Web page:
I am sure that by now you have heard of the 10,000-hour rule. If for some reason this is not ringing any bells for you I will bring you up to speed.
Malcolm Gladwell decided for his third non-fiction book, Outliers, he would examine the factors that contribute to high levels of success. During his research he found a common theme between the high achievers he profiled in his book.
It turned out that they all had invested about 10,000 hours to the thing that brought them success. The Beatles performed live more than 1200 times; amassing more than 10,000 hours playing time before being recognized as the musical superstars they are today.
He also profiles Bill Gates. Who gained access to a computer at the age of 13 and had spent 10,000 hours programming on it before releasing his first operating system.
The book is a fantastic read and I recommend you pick up a copy for yourself. There is so much more to this book than the 10,000 hours, it really helps a reader understand that there are no naturally talented individuals. If they want to be good at something all they need to do is invest a bit more time than their peers and they will become an expert before them.
Even though I love this book, there is one thing that I really don’t like about it. The 10,000-hour rule is very catchy and it is easy to focus on the amount of hours to be an expert. The rest of the book is forgotten and the only thing remembered is 10,000 hours.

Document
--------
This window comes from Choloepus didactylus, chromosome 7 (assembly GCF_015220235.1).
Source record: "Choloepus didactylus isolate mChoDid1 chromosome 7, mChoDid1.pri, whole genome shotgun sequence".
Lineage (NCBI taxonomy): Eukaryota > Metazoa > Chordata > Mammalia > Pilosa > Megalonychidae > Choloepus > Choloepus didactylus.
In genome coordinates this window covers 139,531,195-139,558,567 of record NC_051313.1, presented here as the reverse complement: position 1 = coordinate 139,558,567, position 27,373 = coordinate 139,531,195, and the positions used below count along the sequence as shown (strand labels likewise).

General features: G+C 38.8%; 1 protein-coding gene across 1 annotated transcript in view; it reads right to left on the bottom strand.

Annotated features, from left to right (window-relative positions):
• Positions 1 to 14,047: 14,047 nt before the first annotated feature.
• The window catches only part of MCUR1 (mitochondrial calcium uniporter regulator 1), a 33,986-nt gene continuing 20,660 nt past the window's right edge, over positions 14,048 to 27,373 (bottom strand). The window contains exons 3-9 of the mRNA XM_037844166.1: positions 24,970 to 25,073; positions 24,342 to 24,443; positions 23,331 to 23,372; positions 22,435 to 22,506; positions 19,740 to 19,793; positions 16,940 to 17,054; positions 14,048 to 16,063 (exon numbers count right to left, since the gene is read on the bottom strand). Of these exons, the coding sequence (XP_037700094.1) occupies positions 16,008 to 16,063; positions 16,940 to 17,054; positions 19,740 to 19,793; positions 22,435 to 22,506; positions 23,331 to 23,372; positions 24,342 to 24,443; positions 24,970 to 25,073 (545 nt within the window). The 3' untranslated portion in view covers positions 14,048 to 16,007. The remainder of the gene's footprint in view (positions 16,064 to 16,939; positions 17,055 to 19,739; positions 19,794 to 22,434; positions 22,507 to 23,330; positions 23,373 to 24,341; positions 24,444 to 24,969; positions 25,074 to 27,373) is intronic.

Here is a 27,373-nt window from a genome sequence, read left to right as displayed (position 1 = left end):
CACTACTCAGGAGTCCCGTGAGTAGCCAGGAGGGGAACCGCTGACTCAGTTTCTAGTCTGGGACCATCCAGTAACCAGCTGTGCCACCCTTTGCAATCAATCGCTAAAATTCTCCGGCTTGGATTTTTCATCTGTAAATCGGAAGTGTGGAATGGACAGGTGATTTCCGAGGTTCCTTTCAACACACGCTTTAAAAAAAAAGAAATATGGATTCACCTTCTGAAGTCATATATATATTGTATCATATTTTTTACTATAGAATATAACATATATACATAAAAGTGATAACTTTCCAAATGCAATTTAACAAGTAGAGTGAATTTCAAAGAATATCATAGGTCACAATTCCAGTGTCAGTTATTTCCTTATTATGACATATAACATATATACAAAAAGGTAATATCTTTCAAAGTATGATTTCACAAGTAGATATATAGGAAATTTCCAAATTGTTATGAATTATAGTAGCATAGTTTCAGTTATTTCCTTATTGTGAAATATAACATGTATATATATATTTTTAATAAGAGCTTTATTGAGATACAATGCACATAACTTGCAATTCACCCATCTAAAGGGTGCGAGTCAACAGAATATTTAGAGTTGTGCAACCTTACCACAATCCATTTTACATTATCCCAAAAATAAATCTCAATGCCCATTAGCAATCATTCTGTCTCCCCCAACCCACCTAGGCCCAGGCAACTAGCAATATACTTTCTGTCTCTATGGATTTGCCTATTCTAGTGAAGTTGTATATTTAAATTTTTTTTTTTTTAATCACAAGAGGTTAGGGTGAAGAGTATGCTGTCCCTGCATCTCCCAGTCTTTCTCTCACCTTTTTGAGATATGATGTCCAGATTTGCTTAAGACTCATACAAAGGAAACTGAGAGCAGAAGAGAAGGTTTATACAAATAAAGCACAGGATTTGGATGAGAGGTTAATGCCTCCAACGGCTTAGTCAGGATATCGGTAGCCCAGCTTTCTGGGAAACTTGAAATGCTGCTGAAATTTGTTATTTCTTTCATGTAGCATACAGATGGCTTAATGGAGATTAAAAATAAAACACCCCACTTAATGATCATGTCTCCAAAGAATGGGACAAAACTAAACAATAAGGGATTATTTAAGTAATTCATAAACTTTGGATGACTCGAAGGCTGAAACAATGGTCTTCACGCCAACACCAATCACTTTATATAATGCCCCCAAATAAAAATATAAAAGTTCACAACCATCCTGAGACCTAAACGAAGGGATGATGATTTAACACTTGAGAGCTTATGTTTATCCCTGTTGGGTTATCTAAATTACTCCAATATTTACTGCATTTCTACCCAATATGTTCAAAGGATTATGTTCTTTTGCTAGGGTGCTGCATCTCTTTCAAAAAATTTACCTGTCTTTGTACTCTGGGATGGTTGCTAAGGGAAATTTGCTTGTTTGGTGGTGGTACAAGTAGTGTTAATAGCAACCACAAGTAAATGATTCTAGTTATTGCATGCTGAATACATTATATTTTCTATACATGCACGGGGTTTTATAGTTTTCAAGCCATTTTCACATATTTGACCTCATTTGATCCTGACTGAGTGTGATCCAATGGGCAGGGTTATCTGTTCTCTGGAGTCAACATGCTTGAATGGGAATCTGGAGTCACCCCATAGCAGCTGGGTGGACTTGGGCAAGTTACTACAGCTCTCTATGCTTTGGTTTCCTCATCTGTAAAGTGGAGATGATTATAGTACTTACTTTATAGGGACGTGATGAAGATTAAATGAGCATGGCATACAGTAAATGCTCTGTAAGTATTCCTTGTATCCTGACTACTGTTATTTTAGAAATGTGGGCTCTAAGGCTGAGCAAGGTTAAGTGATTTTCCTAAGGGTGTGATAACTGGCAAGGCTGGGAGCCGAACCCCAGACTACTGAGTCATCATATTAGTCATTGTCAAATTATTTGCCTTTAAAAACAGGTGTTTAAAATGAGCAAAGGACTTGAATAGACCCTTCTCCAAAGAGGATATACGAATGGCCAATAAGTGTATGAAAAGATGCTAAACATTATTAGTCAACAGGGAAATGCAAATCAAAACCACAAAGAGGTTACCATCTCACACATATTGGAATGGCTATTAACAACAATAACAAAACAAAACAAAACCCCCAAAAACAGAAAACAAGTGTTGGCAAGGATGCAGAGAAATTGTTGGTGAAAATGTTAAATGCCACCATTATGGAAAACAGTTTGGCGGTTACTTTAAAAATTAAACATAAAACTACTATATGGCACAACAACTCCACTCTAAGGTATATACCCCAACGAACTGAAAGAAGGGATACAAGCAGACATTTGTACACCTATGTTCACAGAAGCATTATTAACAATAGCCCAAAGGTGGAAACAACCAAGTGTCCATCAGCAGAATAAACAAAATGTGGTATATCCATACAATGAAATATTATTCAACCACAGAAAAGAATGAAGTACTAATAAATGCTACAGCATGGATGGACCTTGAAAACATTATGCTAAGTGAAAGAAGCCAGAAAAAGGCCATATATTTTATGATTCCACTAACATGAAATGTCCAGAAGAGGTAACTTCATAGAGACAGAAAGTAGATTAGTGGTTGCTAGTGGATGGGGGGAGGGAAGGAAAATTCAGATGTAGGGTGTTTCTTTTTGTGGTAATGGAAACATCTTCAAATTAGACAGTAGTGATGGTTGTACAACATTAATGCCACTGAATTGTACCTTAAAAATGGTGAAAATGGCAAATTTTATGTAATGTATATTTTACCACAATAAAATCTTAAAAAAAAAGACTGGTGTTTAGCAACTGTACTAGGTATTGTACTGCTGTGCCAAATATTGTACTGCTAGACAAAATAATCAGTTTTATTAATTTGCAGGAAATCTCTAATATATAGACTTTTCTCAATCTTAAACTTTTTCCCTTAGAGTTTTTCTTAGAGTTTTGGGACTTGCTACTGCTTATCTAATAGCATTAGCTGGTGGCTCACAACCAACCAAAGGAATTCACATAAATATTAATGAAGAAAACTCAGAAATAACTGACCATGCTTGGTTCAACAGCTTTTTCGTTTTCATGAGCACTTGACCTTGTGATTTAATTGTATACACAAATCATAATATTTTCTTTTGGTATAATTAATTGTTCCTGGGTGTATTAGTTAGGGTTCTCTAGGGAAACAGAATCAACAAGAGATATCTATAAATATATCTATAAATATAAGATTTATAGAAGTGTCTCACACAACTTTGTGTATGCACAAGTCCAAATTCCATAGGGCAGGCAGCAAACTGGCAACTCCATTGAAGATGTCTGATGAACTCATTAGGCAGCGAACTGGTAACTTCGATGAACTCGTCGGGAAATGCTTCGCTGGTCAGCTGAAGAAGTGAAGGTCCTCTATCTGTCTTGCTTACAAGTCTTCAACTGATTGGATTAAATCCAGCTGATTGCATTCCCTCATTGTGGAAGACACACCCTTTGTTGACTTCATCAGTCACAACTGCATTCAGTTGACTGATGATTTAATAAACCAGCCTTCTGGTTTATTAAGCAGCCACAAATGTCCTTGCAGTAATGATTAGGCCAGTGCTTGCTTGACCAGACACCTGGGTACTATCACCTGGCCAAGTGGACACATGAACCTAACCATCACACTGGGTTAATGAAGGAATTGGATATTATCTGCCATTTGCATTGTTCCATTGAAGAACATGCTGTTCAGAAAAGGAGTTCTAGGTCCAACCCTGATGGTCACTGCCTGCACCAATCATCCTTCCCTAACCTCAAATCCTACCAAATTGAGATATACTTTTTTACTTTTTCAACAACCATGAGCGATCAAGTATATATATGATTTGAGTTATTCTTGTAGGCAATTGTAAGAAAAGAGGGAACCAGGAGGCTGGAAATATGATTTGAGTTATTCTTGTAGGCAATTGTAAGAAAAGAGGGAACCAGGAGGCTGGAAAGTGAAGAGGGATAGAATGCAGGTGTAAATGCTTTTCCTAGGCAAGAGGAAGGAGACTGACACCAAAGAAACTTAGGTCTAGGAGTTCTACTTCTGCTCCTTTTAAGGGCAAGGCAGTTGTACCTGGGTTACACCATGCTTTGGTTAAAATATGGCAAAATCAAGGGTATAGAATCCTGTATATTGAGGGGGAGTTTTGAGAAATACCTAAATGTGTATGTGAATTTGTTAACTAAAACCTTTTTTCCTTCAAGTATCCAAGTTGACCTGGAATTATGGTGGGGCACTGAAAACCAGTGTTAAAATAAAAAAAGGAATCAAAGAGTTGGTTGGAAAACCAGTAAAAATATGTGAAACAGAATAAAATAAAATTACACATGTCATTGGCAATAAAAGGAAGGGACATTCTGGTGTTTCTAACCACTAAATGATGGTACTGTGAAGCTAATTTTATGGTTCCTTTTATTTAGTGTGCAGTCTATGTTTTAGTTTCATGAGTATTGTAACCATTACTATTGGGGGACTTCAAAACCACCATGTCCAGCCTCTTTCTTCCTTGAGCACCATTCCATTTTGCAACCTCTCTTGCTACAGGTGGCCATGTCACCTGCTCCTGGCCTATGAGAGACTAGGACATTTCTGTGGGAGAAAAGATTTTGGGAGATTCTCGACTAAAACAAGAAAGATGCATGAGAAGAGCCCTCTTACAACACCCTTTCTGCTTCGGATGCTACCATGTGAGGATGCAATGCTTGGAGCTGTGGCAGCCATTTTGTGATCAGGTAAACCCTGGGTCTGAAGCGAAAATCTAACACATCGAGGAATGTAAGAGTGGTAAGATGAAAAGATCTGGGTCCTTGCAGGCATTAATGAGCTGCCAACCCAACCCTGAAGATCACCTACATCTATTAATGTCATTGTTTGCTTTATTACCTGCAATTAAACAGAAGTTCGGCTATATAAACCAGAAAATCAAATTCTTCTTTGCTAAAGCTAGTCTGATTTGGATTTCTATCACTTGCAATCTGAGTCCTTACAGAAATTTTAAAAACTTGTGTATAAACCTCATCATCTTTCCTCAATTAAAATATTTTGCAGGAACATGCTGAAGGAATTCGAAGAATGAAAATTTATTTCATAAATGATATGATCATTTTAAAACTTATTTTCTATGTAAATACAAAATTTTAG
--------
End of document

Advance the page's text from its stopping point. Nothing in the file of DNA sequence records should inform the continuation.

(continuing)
We don’t even find accurate retellings of the rule when searching for it on the Internet. Suddenly if you want to be successful in anything you need to invest 10,000 hours or you will just be another fish in the sea of failure.
Suddenly, someone who wants to start a new business learns of this 10,000-hour rule and they think that they can’t take action until they hit that elusive 10,000 hours.
That is not the point of the book. The idea was to show that we are all on a level playing field. There is no such thing as naturally talented.
If you run into someone and the first thing you think is they are just naturally good at it, think on this, and realize that they have just put in more hours than you at getting better.
Again, Outliers is a fantastic book. Go read it. But, remember all the other points that Malcolm Gladwell has to say.
In fact, forget about the 10,000-hour rule.
It has no bearing on you right now.
What I want you to focus on is the 20-hour rule.
Josh Kaufman, author of The Personal MBA has said that it only takes 20 hours to become proficient in your chosen task.
Check out his Tedx talk on this
You think you can do that?
That’s less than an hour a day for a month.
All you need to invest is 20 hours to be good.
When you come up against something that seems intimidating or you feel overwhelmed, commit to investing 20 hours.
Forget about getting through everything. All the training, and all the books that you find on the Internet are too big of a barrier on you right now. Just make a commitment to reach 20 hours.
If you do this the fear and the doubt will melt away, because you know that 20 hours is nothing, especially when you were worried about reaching 10,000.
This post was originally published in http://wealthinsuccess.com/10000-hours/ by Adam D. Mason